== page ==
G7 to Continue Economic Pressure on Russia, Tackle ‘Wheat War’

14/05/2022

Group of Seven foreign ministers vowed on Saturday to reinforce Russia’s economic and political isolation, continue supplying weapons to Ukraine and tackle what Germany’s foreign minister described as a “wheat war” being waged by Moscow.

After meeting at a 400-year-old castle estate in the Baltic Sea resort of Weissenhaus, senior diplomats from Britain, Canada, Germany, France, Italy, Japan, the United States and the European Union also pledged to continue their military and defense assistance for “as long as necessary.”

They would also tackle what they called Russian misinformation aimed at blaming the West for food supply issues around the world due to economic sanctions on Moscow and urged China to not assist Moscow or justify Russia’s war, according to a joint statement.

“Have we done enough to mitigate the consequences of this war? It is not our war. It’s a war by the president of Russia, but we have global responsibility,” Germany’s Foreign Minister Annalena Baerbock told reporters at a closing news conference.

Key to putting more pressure on Russia is to ban or phase out buying Russian oil with EU member states expected next week to reach an agreement on the issue even if it remains at this stage opposed by Hungary.

“We will expedite our efforts to reduce and end reliance on Russian energy supplies and as quickly as possible, building on G-7 commitments to phase out or ban imports of Russian coal and oil,” the statement said.

The ministers said they would add further sanctions on Russian elites, including economic actors, central government institutions and the military, which enable President Vladimir Putin “to lead his war of choice.”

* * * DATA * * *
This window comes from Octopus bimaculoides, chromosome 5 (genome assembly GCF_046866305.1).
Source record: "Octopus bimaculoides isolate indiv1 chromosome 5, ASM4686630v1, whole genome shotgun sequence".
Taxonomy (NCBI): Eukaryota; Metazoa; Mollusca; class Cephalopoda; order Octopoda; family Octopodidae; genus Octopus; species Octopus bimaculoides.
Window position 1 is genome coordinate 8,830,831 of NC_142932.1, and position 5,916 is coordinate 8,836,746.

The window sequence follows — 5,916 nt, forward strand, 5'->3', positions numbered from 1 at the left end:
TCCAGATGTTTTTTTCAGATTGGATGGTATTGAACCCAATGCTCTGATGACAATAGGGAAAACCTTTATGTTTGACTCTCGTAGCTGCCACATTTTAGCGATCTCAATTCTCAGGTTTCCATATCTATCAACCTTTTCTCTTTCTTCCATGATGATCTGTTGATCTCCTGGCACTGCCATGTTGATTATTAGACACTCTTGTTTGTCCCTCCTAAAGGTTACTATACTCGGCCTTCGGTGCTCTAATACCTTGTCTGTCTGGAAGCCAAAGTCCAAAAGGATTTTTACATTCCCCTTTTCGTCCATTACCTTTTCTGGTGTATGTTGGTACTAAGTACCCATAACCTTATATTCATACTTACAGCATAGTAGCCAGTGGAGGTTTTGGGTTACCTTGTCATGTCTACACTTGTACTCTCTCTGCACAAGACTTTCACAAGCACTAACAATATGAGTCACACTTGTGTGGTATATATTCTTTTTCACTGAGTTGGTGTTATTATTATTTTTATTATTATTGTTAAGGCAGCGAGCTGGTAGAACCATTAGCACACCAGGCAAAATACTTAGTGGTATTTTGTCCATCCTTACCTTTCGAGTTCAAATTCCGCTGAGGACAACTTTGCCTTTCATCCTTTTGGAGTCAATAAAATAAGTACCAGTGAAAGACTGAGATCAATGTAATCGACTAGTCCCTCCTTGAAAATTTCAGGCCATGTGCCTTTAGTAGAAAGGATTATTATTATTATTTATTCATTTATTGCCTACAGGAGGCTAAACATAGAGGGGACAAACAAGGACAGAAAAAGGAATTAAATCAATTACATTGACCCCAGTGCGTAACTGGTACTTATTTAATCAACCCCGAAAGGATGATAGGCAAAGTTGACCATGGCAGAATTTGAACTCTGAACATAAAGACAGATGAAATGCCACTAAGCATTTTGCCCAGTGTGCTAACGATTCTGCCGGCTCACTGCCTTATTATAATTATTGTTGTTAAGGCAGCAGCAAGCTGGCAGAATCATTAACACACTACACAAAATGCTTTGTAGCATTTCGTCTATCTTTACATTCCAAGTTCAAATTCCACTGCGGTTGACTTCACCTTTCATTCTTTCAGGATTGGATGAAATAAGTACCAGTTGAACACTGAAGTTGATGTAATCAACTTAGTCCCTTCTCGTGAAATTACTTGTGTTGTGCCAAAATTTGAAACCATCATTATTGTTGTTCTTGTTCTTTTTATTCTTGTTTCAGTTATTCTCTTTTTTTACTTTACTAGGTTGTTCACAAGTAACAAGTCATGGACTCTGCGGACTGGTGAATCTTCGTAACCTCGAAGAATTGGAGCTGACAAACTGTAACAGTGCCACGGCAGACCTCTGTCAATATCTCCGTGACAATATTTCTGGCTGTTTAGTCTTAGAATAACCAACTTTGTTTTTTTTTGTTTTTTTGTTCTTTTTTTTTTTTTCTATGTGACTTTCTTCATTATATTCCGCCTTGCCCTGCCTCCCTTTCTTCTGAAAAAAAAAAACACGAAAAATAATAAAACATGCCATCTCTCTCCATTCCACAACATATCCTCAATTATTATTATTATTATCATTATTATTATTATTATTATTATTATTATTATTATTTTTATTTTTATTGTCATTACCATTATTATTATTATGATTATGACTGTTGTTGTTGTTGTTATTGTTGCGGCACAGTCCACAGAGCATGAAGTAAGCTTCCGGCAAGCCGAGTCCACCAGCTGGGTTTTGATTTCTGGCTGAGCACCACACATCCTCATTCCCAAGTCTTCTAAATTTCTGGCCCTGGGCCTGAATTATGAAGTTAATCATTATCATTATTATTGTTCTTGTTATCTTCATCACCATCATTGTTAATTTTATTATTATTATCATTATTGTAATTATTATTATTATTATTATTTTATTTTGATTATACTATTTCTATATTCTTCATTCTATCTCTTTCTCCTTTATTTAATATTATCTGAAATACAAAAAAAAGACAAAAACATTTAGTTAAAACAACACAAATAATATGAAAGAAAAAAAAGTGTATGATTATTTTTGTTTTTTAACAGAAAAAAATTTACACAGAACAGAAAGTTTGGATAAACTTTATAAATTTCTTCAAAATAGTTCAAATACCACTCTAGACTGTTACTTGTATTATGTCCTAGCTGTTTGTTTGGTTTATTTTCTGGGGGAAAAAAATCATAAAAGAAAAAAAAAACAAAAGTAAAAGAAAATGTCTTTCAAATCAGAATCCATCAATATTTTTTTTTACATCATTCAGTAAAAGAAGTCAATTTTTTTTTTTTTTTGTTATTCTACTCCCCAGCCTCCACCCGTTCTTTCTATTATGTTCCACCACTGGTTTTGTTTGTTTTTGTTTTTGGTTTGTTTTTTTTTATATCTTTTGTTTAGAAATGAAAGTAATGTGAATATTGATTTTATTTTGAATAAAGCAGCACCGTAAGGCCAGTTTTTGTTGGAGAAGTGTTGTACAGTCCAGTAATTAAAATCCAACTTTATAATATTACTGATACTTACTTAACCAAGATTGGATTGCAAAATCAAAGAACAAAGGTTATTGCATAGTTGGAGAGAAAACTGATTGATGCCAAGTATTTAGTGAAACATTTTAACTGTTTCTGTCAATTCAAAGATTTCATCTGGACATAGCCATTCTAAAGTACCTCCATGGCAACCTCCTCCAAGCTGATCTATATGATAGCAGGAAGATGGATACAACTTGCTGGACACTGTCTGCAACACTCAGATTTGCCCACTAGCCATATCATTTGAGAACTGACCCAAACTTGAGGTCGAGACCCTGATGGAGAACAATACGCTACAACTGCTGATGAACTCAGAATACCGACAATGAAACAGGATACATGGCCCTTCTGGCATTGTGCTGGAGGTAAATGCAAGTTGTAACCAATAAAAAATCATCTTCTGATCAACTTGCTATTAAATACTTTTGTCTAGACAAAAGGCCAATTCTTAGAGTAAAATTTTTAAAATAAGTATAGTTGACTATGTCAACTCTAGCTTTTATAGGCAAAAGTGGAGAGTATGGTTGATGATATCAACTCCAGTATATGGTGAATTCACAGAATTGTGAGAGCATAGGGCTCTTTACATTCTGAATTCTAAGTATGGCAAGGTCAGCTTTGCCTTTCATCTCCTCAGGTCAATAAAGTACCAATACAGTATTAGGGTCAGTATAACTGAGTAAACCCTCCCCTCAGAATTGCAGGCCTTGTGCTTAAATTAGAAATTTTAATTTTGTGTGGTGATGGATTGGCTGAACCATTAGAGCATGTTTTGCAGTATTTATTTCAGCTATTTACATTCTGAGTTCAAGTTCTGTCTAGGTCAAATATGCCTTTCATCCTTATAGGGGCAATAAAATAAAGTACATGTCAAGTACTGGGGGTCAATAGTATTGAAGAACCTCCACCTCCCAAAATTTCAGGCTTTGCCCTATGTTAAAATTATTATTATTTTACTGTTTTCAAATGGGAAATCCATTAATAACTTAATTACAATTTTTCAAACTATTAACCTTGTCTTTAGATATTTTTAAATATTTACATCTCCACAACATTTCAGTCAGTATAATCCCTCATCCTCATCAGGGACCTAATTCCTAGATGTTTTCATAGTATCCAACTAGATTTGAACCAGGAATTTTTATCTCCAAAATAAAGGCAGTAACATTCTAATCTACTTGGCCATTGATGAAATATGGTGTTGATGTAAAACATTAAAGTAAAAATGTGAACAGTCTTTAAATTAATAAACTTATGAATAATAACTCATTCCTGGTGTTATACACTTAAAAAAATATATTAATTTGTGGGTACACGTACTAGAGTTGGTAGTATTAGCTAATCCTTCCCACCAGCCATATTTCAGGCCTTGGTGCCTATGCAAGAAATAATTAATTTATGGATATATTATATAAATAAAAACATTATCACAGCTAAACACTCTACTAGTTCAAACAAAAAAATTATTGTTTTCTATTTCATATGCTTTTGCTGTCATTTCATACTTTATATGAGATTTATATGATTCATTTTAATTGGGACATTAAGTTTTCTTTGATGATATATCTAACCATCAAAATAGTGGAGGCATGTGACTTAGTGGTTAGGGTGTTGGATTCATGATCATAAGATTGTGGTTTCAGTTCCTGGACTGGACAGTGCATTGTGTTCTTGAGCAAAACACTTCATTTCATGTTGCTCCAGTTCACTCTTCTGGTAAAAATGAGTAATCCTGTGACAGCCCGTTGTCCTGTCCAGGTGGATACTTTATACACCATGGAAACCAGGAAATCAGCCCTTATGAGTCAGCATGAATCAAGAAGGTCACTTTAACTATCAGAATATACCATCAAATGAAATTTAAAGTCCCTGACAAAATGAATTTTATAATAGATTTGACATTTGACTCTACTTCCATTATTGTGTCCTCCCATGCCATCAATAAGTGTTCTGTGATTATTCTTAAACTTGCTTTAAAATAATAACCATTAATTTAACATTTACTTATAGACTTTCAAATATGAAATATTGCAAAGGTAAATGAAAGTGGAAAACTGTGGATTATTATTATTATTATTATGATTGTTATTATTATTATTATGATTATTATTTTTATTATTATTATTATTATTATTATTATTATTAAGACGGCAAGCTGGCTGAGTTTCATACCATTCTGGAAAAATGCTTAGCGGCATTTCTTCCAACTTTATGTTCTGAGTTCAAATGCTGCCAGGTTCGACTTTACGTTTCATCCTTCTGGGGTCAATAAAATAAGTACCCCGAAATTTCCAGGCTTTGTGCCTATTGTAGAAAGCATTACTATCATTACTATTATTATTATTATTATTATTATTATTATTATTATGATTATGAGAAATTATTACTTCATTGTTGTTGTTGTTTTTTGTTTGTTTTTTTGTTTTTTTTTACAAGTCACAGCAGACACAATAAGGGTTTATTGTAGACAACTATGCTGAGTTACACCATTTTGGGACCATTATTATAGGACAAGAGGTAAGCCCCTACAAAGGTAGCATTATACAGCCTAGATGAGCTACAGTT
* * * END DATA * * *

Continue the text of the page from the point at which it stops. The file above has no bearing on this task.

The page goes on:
The meeting in northern Germany, which the foreign ministers of Ukraine and Moldova attended, also spotlighted food security concerns and fears that the war in Ukraine could spill over into its smaller neighbor Moldova.

“People will be dying in Africa and the Middle East and we are faced with an urgent question: how can people be fed around the world? People are asking themselves what will happen if we don’t have the grain we need that we used to get from Russia and Ukraine,” Baerbock said.

She added that the G-7 would work on finding logistical solutions to get vital commodities out of Ukraine storage before the next harvests.

Attention now turns to Berlin as ministers meet later on Saturday with Sweden and Finland gearing up to apply for membership of the transatlantic alliance, drawing threats of retaliation from Moscow and objections from NATO member Turkey.

“It is important that we have a consensus,” Canada’s Foreign Minister Melanie Joly told reporters when asked about Turkey possibly blocking their accession.

Putin calls the invasion a “special military operation” to disarm Ukraine and rid it of anti-Russian nationalism fomented by the West. Ukraine and its allies say Russia launched an unprovoked war.

“More of the same,” EU Foreign Policy chief Josep Borrell told reporters. “The one thing that is missing is pushing for a diplomatic engagement to get a ceasefire. It is missing because Vladimir Putin has been saying to everybody that he doesn’t want to stop the war.”

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